Though I was only a preteen, I have vivid memories of the late 80s/early 90s in the US, and what was happening in music as far MTV and pop radio were telling me. What I didn’t, and really couldn’t, realize was the impact that two seemingly unrelated music cultures were having across the pond. Dance music bounced back from the demise of disco, and acid House was fueling clubs and raves across Britain. Unexpectedly, American hip-hop was also playing a large role in the same scenes, as kids soaked in the phenomena, DJs across the UK became superstars, and began building their own arsenal of music that combined multiple genres.
The Chemical Brothers in 1997 | photo by Jake Chessum
Block Rockin’ Beats: A primer on 1997’s Big Beat scene, The Chemical Brothers to The Crystal Method
While hip-hop was electrifying dance clubs in America, an electronic music revolution was happening across the pond.
Two of these DJs even payed homage in name, borrowing from the production duo that helmed the seminal Beastie Boys album, Paul’s Boutique until they were forced to Exit Planet Dust. For their follow up, Dig Your Own Hole, The Chemical Brothers — Tom Rowlands and Ed Simons — made a statement that would continue the transformation of the techno landscape forever in the spring of 1997. As the guitar loops kicked in, it was actually Philadelphia rapper Schoolly D that ushered in this new era with a sample form his “Gucci Again” and let us know they were “Back with another of those block rockin’ beats!”
What followed was a grandiose tour through psychedelic breakbeats that featured stops from Noel Gallagher (a huge accomplishment for a techno act in that day), and continued Beth Orton’s drive to forge her own genre that would be lovingly referred to as “folktronica.” Interweaved in to all of it were heavily acidic bass lines, funky guitars, and hip-hop samples. It solidified them as leaders of the sound defined as Big Beat.
If The Chemical Brothers were The Beatles of the scene, then Prodigy was the Sex Pistols. No freshman to the electronic music world, their first two albums were textbook examples of early 90s acid house / rave music, but when Fat Of The Land came down in June of 1997, they courted controversy just as quickly as The Chemical Brothers brought us those block rockin’ beats. “Smack My Bitch Up” became a calling card to what Big Beat could accomplish, both good and bad. It garnered mainstream criticism from artists such as The Beastie Boys, they courted more with the “sex and violence” themes of the video, and turned heads when it was revealed that the video’s antagonist was a woman.
Keith Flint became the de-facto face of the movement. Shirtless, in leather pants, arms flailing like a lunatic, he helped bring the idea of techno act as a band in the the MTV generation, alongside his tatted-up co-conspirator Maxim Reality. While songs like “Breathe” and “Firestarter” hit like bombs, thanks to Liam Howlett’s aggressive production, they still shared many of the aesthetics that Dig Your Own Hole brought with it. Mining samples from hip-hop and rock, as well as swift breakbeats and thundering bass lines, they left house in the dust.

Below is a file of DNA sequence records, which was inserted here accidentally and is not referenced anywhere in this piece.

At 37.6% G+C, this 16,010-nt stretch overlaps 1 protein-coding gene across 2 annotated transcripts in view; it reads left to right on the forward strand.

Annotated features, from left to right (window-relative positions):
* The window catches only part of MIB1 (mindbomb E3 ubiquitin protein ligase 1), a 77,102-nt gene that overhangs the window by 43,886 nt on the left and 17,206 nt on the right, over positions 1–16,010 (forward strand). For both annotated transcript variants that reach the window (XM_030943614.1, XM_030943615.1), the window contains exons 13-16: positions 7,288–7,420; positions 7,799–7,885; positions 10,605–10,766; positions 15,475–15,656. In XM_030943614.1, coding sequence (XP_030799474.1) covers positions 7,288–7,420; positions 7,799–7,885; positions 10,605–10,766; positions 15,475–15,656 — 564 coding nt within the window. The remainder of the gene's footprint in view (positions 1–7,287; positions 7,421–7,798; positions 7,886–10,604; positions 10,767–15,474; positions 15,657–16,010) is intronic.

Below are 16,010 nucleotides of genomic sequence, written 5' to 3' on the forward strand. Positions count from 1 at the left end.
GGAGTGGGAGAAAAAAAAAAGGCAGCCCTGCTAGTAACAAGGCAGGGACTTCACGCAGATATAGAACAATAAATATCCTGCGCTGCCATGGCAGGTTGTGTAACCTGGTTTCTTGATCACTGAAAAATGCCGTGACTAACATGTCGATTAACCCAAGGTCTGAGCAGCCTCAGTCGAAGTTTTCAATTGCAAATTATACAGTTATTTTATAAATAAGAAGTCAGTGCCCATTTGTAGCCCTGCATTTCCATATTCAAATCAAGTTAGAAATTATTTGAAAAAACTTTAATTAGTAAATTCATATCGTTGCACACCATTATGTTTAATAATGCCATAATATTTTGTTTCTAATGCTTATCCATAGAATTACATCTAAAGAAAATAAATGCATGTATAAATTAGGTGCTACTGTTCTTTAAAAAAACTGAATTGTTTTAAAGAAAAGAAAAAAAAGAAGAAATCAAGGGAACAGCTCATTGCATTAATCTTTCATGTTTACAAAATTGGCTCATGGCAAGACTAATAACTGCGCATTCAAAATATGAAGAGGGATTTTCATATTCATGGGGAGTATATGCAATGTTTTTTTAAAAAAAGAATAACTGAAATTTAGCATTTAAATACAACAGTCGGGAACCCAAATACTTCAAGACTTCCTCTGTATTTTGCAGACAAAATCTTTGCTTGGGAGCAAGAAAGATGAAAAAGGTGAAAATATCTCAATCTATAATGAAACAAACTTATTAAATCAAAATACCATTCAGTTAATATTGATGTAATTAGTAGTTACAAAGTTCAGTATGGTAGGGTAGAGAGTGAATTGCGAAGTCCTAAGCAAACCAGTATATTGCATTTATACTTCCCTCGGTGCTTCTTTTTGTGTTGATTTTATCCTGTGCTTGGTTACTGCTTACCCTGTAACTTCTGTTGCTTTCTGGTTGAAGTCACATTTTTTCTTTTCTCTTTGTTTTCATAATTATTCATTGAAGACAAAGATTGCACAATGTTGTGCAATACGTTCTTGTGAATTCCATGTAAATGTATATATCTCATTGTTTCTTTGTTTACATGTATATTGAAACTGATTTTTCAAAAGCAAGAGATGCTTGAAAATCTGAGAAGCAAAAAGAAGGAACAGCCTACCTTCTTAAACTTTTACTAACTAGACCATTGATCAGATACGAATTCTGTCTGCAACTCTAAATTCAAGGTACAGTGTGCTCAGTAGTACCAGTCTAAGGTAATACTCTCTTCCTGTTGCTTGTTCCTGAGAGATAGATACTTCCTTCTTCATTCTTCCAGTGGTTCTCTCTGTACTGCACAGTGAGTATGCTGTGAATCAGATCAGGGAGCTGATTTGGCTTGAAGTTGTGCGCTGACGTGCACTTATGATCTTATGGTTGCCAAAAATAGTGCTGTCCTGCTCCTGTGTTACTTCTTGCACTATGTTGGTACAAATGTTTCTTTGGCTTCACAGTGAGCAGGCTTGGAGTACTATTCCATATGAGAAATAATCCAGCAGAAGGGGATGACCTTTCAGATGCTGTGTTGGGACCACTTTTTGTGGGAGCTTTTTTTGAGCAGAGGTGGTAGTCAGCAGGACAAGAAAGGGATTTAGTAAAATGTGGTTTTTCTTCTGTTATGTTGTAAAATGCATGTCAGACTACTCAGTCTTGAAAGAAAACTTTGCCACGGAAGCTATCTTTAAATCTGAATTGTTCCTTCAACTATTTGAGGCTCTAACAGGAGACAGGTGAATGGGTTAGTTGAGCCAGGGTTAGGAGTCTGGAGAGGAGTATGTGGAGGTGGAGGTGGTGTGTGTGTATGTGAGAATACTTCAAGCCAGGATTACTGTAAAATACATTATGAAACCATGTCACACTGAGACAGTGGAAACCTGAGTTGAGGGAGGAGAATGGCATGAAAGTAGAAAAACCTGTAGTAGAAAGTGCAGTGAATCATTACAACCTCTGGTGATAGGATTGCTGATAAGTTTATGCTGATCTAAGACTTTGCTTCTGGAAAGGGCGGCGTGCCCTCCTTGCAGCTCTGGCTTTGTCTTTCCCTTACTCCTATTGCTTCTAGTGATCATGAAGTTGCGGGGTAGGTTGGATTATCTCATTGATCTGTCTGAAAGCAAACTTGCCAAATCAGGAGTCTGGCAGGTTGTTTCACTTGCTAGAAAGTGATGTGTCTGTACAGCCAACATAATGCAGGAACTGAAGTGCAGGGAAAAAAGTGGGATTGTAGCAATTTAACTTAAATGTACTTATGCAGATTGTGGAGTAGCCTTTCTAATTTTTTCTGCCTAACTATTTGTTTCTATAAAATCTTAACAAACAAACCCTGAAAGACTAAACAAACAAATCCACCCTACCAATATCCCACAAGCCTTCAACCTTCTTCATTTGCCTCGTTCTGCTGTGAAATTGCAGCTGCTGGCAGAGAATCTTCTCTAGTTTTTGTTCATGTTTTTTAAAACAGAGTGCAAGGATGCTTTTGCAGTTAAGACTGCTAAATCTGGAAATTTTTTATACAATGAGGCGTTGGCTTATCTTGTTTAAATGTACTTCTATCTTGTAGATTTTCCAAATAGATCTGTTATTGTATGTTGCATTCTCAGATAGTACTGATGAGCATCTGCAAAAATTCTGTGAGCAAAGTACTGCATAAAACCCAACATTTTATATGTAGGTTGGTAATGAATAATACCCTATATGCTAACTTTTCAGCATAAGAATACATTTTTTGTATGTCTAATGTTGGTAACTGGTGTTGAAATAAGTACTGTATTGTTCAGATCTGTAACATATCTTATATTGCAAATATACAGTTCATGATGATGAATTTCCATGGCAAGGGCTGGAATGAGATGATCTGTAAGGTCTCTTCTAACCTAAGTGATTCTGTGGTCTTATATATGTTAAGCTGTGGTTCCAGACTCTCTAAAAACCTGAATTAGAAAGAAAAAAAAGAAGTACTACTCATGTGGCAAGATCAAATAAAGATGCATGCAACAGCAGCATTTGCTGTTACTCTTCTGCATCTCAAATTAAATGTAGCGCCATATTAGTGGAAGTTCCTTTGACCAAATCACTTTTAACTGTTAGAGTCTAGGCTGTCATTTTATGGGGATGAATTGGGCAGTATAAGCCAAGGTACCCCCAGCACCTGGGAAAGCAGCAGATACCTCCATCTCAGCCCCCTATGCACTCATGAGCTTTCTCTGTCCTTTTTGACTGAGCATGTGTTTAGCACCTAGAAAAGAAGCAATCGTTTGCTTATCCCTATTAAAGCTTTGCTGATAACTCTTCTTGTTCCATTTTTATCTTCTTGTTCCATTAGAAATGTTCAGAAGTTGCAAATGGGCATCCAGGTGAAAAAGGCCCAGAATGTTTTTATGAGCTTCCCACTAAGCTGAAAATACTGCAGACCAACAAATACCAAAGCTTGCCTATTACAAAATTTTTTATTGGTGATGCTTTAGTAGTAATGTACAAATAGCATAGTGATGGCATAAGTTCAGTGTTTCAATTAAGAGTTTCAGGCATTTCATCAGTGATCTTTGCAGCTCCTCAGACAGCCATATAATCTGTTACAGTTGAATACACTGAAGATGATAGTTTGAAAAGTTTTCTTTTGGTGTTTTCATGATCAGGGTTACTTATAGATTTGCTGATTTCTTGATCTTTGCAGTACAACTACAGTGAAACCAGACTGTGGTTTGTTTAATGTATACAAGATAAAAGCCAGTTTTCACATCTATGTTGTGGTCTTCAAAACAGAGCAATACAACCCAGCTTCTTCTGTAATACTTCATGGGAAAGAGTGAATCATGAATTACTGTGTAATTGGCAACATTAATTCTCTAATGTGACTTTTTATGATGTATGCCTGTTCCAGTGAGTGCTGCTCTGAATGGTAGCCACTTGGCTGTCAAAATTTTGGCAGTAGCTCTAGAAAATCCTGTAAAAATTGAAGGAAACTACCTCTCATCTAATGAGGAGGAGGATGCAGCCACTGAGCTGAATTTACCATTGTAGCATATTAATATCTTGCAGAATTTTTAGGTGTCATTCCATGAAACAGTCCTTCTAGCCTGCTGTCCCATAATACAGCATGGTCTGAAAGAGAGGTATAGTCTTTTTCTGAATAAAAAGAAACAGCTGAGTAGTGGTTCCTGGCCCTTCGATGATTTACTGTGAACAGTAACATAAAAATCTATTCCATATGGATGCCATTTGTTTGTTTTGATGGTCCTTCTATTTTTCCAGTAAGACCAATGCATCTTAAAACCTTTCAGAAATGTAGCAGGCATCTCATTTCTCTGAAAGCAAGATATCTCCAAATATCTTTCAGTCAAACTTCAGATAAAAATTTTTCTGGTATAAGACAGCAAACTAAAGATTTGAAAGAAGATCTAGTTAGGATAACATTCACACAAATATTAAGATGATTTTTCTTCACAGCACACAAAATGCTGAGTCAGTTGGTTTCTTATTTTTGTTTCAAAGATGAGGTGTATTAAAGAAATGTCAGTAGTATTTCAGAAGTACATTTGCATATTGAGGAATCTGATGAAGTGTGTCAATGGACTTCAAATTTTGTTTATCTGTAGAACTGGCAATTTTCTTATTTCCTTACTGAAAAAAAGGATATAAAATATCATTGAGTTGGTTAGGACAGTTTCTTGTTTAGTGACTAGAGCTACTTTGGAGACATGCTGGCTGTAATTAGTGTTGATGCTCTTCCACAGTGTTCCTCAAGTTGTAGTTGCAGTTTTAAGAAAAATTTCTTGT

The UK was ruling the charts here, bringing on a second sort of British invasion. America had an answer, though, and while a lot of US based synth masters toiled away in the Industrial and Hip-hop categories, a pair of friends from Las Vegas got the attention of UK based record labels with a demo tape. Much like their contemporaries, Scott Kirkland and Ken Jordan fully embraced the drug culture of rave, and adopted the name The Crystal Method. Though Vegas, their debut album, launched in August of 97, many of the components had been floating around for a bit beforehand.
“Trip Like I Do” made their statement loud and clear. While again maintaining a few of the important parts of their peers, they let a lot of the organic parts fall away, taking analog to the forefront, and distorting anything else beyond recognition. “Trip Like I Do” gives the listener a false sense of security before imploding on itself with acid synths that seem as if they were plotted out by an EKG machine while someone was having a heart attack. “Keep Hope Alive” was epic enough to become a staple of movies and TV years in to the future, “Busy Child” became a radio hit and found itself in heavy rotation on Amp-era MTV, and the closer “Bad Stone” was the most ethereal bit if techno that any of these groups had made. So, they had their Pet Sounds and the US was officially in the game.
Big Beat was relatively shortlived in the public eye. Other artists, like Fatboy Slim, would move on, and existing artists in other genres, like Moby, would ride to mainstream fame themselves. The idea of the superstar DJ would take off, and the artist became something of set dressing in the dance scene. While The Chemical Brothers, The Prodigy, and The Crystal Method would go on to retain their identities as artists, and continue to make music, it never hit the same high notes as a few months in 1997, when the whole world was watching.